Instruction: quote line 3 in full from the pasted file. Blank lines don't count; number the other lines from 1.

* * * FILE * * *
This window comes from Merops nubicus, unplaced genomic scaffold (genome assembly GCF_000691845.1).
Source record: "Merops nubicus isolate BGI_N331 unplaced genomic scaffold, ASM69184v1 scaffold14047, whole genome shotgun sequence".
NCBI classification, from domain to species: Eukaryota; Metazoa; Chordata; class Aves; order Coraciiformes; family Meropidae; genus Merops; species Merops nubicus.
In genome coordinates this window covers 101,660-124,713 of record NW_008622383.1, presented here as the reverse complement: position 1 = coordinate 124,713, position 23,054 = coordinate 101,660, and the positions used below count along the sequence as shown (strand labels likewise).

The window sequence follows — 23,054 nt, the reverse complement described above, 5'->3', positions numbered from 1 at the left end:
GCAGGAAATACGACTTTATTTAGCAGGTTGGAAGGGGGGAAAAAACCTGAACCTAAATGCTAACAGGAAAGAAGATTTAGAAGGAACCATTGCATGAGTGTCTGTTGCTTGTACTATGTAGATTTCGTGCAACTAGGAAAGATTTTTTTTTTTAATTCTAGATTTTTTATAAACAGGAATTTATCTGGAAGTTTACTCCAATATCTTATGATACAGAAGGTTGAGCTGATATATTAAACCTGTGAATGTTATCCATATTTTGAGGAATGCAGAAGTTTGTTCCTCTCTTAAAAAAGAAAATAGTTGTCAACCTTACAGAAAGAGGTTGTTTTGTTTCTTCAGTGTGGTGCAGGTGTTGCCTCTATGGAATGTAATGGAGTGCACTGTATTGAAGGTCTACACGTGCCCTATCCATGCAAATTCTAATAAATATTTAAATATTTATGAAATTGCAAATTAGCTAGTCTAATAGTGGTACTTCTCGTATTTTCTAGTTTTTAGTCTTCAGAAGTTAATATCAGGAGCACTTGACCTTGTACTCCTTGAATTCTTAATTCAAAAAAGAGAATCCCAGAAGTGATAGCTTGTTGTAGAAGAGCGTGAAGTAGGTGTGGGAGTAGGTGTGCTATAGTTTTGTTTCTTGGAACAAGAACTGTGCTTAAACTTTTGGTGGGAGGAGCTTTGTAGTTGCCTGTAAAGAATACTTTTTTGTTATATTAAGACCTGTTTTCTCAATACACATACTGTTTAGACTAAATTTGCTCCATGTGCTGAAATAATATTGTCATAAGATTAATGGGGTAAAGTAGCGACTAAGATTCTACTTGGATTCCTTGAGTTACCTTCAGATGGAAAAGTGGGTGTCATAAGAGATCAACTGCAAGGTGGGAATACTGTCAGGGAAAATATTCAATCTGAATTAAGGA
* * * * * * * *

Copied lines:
NCBI classification, from domain to species: Eukaryota; Metazoa; Chordata; class Aves; order Coraciiformes; family Meropidae; genus Merops; species Merops nubicus.